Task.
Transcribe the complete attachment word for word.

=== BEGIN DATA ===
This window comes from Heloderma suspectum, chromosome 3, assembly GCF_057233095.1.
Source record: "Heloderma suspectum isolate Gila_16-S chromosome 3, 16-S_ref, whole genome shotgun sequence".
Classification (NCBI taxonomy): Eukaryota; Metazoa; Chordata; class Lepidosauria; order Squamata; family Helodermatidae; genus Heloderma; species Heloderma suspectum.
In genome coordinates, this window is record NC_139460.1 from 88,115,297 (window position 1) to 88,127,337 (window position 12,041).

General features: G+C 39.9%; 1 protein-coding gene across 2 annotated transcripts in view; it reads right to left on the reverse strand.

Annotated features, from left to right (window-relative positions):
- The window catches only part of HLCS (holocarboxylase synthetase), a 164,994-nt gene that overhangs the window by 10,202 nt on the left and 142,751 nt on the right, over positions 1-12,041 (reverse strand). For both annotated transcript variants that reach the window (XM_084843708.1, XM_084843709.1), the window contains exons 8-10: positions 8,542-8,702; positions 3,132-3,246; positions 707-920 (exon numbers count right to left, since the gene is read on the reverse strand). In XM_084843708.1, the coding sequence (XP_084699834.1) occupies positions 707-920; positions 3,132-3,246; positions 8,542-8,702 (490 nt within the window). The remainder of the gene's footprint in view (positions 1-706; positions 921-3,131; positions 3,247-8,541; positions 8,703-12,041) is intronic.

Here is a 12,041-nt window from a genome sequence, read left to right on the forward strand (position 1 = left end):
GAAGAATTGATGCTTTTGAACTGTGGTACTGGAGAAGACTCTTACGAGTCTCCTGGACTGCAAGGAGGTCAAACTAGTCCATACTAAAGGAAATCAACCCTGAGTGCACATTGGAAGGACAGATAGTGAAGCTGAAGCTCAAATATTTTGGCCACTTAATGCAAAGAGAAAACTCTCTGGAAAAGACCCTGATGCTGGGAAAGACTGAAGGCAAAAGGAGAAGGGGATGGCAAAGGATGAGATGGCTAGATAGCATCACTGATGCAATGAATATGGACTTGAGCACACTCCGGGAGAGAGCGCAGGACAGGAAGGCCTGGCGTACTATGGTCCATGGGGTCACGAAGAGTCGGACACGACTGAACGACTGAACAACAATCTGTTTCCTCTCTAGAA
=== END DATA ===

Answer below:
This window comes from Heloderma suspectum, chromosome 3, assembly GCF_057233095.1.
Source record: "Heloderma suspectum isolate Gila_16-S chromosome 3, 16-S_ref, whole genome shotgun sequence".
Classification (NCBI taxonomy): Eukaryota; Metazoa; Chordata; class Lepidosauria; order Squamata; family Helodermatidae; genus Heloderma; species Heloderma suspectum.
In genome coordinates, this window is record NC_139460.1 from 88,115,297 (window position 1) to 88,127,337 (window position 12,041).

General features: G+C 39.9%; 1 protein-coding gene across 2 annotated transcripts in view; it reads right to left on the reverse strand.

Annotated features, from left to right (window-relative positions):
- The window catches only part of HLCS (holocarboxylase synthetase), a 164,994-nt gene that overhangs the window by 10,202 nt on the left and 142,751 nt on the right, over positions 1-12,041 (reverse strand). For both annotated transcript variants that reach the window (XM_084843708.1, XM_084843709.1), the window contains exons 8-10: positions 8,542-8,702; positions 3,132-3,246; positions 707-920 (exon numbers count right to left, since the gene is read on the reverse strand). In XM_084843708.1, the coding sequence (XP_084699834.1) occupies positions 707-920; positions 3,132-3,246; positions 8,542-8,702 (490 nt within the window). The remainder of the gene's footprint in view (positions 1-706; positions 921-3,131; positions 3,247-8,541; positions 8,703-12,041) is intronic.

Here is a 12,041-nt window from a genome sequence, read left to right on the forward strand (position 1 = left end):
GAAGAATTGATGCTTTTGAACTGTGGTACTGGAGAAGACTCTTACGAGTCTCCTGGACTGCAAGGAGGTCAAACTAGTCCATACTAAAGGAAATCAACCCTGAGTGCACATTGGAAGGACAGATAGTGAAGCTGAAGCTCAAATATTTTGGCCACTTAATGCAAAGAGAAAACTCTCTGGAAAAGACCCTGATGCTGGGAAAGACTGAAGGCAAAAGGAGAAGGGGATGGCAAAGGATGAGATGGCTAGATAGCATCACTGATGCAATGAATATGGACTTGAGCACACTCCGGGAGAGAGCGCAGGACAGGAAGGCCTGGCGTACTATGGTCCATGGGGTCACGAAGAGTCGGACACGACTGAACGACTGAACAACAATCTGTTTCCTCTCTAGAA